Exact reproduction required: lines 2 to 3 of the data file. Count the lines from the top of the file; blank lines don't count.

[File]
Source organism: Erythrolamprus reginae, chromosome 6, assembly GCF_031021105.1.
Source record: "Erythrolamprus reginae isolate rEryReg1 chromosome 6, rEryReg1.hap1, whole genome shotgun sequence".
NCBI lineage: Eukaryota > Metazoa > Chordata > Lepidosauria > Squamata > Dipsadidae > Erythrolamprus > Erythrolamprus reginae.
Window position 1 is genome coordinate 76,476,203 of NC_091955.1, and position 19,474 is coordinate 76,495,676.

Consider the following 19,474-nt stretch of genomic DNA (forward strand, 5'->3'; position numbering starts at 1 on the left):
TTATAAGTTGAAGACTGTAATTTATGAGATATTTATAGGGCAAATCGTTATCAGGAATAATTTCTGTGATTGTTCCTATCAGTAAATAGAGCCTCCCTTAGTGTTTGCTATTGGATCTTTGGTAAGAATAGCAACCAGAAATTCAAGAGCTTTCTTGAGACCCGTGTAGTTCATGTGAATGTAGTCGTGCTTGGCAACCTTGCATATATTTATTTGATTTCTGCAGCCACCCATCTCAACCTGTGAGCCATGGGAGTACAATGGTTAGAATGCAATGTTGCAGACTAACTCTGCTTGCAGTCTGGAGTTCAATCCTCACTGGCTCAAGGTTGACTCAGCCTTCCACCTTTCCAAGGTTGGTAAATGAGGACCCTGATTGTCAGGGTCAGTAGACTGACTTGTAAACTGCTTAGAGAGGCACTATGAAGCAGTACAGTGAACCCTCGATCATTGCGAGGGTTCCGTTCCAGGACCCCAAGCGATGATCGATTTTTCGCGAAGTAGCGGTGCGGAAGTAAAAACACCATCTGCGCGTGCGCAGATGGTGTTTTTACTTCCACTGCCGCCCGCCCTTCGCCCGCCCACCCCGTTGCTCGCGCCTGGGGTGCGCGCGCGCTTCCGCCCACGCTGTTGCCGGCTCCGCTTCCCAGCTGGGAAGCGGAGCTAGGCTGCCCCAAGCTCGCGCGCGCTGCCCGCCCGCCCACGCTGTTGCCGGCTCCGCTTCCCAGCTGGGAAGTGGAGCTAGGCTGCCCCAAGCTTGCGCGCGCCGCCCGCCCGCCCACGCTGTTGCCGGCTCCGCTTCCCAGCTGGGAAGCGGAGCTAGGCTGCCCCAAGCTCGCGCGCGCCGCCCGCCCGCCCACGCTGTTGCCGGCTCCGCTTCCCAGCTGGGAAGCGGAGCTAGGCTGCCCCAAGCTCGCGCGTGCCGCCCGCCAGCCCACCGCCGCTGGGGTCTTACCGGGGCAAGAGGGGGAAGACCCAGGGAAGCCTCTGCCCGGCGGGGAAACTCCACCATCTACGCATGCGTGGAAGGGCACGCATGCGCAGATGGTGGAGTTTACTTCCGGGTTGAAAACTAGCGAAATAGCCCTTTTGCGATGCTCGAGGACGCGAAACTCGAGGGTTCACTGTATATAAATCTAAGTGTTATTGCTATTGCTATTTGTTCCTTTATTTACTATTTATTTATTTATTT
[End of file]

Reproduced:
Source record: "Erythrolamprus reginae isolate rEryReg1 chromosome 6, rEryReg1.hap1, whole genome shotgun sequence".
NCBI lineage: Eukaryota > Metazoa > Chordata > Lepidosauria > Squamata > Dipsadidae > Erythrolamprus > Erythrolamprus reginae.